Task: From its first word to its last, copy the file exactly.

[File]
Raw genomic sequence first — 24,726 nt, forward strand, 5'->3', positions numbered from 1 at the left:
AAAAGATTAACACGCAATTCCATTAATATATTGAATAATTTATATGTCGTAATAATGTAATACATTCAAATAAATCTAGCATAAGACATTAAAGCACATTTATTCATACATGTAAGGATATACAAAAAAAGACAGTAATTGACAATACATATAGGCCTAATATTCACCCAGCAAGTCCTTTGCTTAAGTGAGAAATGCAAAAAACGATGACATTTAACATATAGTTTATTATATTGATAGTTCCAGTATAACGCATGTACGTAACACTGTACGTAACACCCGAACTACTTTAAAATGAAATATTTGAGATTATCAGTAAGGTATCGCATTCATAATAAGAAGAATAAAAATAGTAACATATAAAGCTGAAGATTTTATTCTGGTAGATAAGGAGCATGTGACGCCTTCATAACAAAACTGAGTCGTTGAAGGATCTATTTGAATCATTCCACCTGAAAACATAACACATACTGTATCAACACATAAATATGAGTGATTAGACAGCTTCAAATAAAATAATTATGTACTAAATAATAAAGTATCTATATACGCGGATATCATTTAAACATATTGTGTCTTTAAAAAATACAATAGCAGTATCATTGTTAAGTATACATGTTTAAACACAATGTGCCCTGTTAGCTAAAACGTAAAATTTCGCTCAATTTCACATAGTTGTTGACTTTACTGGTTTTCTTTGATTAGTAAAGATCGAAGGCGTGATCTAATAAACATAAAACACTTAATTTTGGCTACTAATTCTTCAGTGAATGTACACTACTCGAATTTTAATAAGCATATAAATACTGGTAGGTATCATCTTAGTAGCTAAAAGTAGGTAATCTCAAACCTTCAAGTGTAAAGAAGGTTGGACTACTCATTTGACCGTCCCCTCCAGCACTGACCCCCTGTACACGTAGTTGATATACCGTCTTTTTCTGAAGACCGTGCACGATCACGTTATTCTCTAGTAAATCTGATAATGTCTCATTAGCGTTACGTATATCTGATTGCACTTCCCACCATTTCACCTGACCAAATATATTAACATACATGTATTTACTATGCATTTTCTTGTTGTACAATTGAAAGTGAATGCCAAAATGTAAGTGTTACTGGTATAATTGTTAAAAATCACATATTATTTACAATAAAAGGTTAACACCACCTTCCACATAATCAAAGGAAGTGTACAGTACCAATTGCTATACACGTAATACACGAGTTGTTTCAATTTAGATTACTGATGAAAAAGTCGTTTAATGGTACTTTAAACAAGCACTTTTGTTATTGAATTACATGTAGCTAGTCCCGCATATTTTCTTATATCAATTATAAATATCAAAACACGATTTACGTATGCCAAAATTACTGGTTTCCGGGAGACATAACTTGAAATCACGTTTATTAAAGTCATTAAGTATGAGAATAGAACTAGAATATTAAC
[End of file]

Raw genomic sequence first — 24,726 nt, forward strand, 5'->3', positions numbered from 1 at the left:
AAAAGATTAACACGCAATTCCATTAATATATTGAATAATTTATATGTCGTAATAATGTAATACATTCAAATAAATCTAGCATAAGACATTAAAGCACATTTATTCATACATGTAAGGATATACAAAAAAAGACAGTAATTGACAATACATATAGGCCTAATATTCACCCAGCAAGTCCTTTGCTTAAGTGAGAAATGCAAAAAACGATGACATTTAACATATAGTTTATTATATTGATAGTTCCAGTATAACGCATGTACGTAACACTGTACGTAACACCCGAACTACTTTAAAATGAAATATTTGAGATTATCAGTAAGGTATCGCATTCATAATAAGAAGAATAAAAATAGTAACATATAAAGCTGAAGATTTTATTCTGGTAGATAAGGAGCATGTGACGCCTTCATAACAAAACTGAGTCGTTGAAGGATCTATTTGAATCATTCCACCTGAAAACATAACACATACTGTATCAACACATAAATATGAGTGATTAGACAGCTTCAAATAAAATAATTATGTACTAAATAATAAAGTATCTATATACGCGGATATCATTTAAACATATTGTGTCTTTAAAAAATACAATAGCAGTATCATTGTTAAGTATACATGTTTAAACACAATGTGCCCTGTTAGCTAAAACGTAAAATTTCGCTCAATTTCACATAGTTGTTGACTTTACTGGTTTTCTTTGATTAGTAAAGATCGAAGGCGTGATCTAATAAACATAAAACACTTAATTTTGGCTACTAATTCTTCAGTGAATGTACACTACTCGAATTTTAATAAGCATATAAATACTGGTAGGTATCATCTTAGTAGCTAAAAGTAGGTAATCTCAAACCTTCAAGTGTAAAGAAGGTTGGACTACTCATTTGACCGTCCCCTCCAGCACTGACCCCCTGTACACGTAGTTGATATACCGTCTTTTTCTGAAGACCGTGCACGATCACGTTATTCTCTAGTAAATCTGATAATGTCTCATTAGCGTTACGTATATCTGATTGCACTTCCCACCATTTCACCTGACCAAATATATTAACATACATGTATTTACTATGCATTTTCTTGTTGTACAATTGAAAGTGAATGCCAAAATGTAAGTGTTACTGGTATAATTGTTAAAAATCACATATTATTTACAATAAAAGGTTAACACCACCTTCCACATAATCAAAGGAAGTGTACAGTACCAATTGCTATACACGTAATACACGAGTTGTTTCAATTTAGATTACTGATGAAAAAGTCGTTTAATGGTACTTTAAACAAGCACTTTTGTTATTGAATTACATGTAGCTAGTCCCGCATATTTTCTTATATCAATTATAAATATCAAAACACGATTTACGTATGCCAAAATTACTGGTTTCCGGGAGACATAACTTGAAATCACGTTTATTAAAGTCATTAAGTATGAGAATAGAACTAGAATATTAAC